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Cambodia Education and Training



A serious problem in Cambodia is the residents' lack of education. The school system was virtually crushed by the Red Khmer in the 1970s. An entire generation grew up without learning to read and write. Illiteracy is now steadily declining and almost all children are starting school, although many still do not complete their studies.

The Vietnam-supported regime that began after the Red Khmer in 1979 began to rebuild the school system, but many textbooks were politically colored (Vietnam-friendly) and higher education was reserved for young people whose parents were members of the power elite. Even today, there is a shortage of schools, teaching materials and educated teachers, and the quality of education is thus low.

  • Allcitypopulation: Offers a list of biggest cities in the state of Cambodia, including the capital city which hosts major colleges and universities.
  • COUNTRYAAH: Country facts of Cambodia, including geography profile, population statistics, and business data.

The children start school at the age of six and have formal schooling for nine years. Tuition is free of charge, but it does not apply to school uniforms, books and other materials. Many also have a long way to go to school. This contributes to many children being absent or leaving school altogether, especially in rural areas. Children from poor families often have to help with their livelihood. By the middle of the 2010s, seven out of ten boys and eight out of ten girls completed the first six school years.

With the support of assistance, there are scholarships for high school students that allow more people to stay in school. In 2015, eight out of ten students went on to the three-year high school, but significantly fewer completed the studies.

According to official statistics from 2013, almost every third person aged 15-25 had completed all nine school years. In the 20-25 age group, only one of ten had high school grades. Of those over the age of 25, the proportion with less than six years of schooling was close to 40 percent.

In Phnom Penh there are universities, art college, technical college, teacher college, agricultural college and a variety of vocational schools. Only a few percent of Cambodians get college education.

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Proportion of children starting primary school

90.6 percent (2017)

Number of pupils per teacher in primary school

42 (2017)

Reading and writing skills

80.5 percent (2015)

Public expenditure on education as a percentage of GDP

9.1 percent (2014)

Public expenditure on education as a percentage of the state budget

9.1 percent (2014)



Budget is adopted without CNRP

Parliament adopts a state budget for 2014, despite the fact that almost half of its members boycott the work.

Temple conflict is decided in Cambodia's favor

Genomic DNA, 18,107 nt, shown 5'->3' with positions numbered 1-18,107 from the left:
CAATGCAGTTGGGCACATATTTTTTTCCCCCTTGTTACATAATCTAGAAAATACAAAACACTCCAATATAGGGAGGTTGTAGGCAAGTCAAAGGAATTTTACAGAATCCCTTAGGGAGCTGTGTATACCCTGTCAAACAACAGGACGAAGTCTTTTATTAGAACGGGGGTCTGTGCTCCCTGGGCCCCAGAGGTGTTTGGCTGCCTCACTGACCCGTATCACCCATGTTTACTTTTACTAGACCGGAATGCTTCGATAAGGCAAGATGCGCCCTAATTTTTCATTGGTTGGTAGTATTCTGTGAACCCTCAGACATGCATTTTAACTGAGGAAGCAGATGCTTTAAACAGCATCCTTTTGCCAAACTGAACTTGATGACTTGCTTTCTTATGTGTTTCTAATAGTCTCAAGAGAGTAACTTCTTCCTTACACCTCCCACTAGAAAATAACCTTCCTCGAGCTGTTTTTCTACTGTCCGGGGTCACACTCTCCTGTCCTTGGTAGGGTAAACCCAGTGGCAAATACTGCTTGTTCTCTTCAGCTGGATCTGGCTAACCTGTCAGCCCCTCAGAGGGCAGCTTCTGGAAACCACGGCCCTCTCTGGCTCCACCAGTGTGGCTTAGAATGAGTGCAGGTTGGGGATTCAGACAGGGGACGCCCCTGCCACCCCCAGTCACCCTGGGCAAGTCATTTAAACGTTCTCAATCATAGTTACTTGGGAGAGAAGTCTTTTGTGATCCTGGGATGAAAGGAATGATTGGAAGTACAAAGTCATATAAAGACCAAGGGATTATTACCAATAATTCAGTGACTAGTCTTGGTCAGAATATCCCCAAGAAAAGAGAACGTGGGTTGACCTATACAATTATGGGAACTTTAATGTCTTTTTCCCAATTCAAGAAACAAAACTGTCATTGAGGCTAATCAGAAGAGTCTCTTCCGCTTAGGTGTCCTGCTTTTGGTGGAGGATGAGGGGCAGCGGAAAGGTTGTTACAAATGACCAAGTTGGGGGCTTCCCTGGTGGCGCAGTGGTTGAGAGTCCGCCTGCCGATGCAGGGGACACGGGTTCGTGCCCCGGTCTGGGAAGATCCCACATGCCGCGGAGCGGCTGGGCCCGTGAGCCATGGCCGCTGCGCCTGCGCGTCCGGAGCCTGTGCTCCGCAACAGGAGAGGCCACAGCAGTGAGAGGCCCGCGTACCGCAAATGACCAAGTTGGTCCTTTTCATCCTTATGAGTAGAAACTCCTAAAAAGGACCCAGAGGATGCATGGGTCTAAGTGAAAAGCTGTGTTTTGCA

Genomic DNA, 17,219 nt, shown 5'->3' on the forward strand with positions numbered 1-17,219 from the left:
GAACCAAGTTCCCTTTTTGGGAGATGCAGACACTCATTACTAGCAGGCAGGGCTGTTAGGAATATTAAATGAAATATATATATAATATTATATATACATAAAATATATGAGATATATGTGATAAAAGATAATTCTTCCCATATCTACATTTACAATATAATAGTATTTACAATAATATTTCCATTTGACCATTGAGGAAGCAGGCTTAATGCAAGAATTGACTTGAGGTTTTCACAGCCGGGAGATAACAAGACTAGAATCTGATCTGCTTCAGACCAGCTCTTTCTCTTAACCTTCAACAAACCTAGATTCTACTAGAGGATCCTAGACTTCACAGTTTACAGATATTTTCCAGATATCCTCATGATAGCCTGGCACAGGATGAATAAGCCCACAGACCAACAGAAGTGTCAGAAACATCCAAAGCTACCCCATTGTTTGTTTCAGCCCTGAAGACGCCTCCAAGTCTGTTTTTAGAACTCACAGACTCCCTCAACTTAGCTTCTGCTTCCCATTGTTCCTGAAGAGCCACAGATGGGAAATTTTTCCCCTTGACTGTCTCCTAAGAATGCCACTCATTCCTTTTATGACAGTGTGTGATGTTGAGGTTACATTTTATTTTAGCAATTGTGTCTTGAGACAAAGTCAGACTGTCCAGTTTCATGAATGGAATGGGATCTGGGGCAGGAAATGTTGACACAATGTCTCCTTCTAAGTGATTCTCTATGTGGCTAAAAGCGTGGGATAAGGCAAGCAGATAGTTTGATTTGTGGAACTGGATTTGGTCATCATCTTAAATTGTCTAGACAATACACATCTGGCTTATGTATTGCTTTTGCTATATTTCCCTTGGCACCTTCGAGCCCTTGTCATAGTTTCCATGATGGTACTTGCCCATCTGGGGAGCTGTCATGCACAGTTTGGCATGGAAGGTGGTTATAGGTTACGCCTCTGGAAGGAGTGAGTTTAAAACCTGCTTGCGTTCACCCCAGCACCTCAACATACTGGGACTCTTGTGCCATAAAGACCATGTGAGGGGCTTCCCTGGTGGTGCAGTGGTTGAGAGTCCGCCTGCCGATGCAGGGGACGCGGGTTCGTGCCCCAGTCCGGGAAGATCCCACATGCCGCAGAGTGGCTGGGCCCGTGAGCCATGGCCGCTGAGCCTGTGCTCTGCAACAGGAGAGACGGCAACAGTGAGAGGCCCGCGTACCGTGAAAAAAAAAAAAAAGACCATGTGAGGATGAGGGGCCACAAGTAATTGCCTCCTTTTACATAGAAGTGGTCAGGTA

The International Court of Justice in The Hague decides in Cambodia's favor in the border dispute with Thailand about land areas around the Preah Vihear Temple (see Foreign Policy and Defense).


Protests against the election result continue

CNRP hosts several demonstrations to protest the election results.


New Parliament is set up without CNRP

The Constitutional Council rejects all allegations of irregularities. The newly elected parliament begins its work, but CNRP members boycott it. Hun Sen is elected prime minister for a new five-year term. The opposition organizes large demonstrations in protest against the election result, some violence erupts.


Accusations of election fraud should be investigated

Since the opposition accused the government of electoral fraud, the CPP and CNRP agree to appoint a committee to investigate the allegations.


Two parties claim rolling victories

July 28

Elections are held for the lower house of the National Assembly. Eight parties participate, but only two get seats in the assembly. The CPP claims that it won the 68-seat election against 55 for the CNRP and claims victory. CNRP, on the other hand, claims it has won, with 63 seats against 60 for the CPP.

Sam Rainsy is pardoned

Sam Rainsy, who has lived in exile since 2009, is pardoned by the King, at the advice of Prime Minister Hun Sen. A week later, Rainsy returns to Cambodia, but he has no right to stand in the election.


Illegally deny the crimes of the Red Khmer

The National Assembly adopts a new law that makes it illegal to deny or trivialize the Red Khmer crimes against humanity in the 1970s. Assessors believe that the law is directed at CNRP leader Kem Sokha (see July 2012) who has been accused in state media of denying the existence of a prison under the Red Khmer regime.

Oppositionists are excluded from Parliament

The National Assembly decides to exclude members elected for SRP and HRP, since both parties have now formed CNRP (see October 2012).


Dozens of injured in connection with demonstrations

Over 20 protesters are injured in connection with protests against evictions at Boeung Kak Lake in Phnom Penh (see August 2011). Over 30 factory workers are injured when police crack down on protests against low wages and dangerous work environments.


The radio journalist gets his sentence lowered

An appeals court refuses certain charges against radio journalist Mom Sonando and lowers his sentence to five years of conditional sentence, after which he is released (see October 2012).

The Foreign Minister of the Red Khmer dies

Ieng Sary, one of the prosecutors of the Red Khmer tribunal, dies without the end of the trial against him (see Political system).


Kung Sihanouk is buried

Tens of thousands of Cambodians attend King Sihanouk's state funeral. A number of foreign dignitaries are also participating, including France's Prime Minister Jean-Marc Ayrault.



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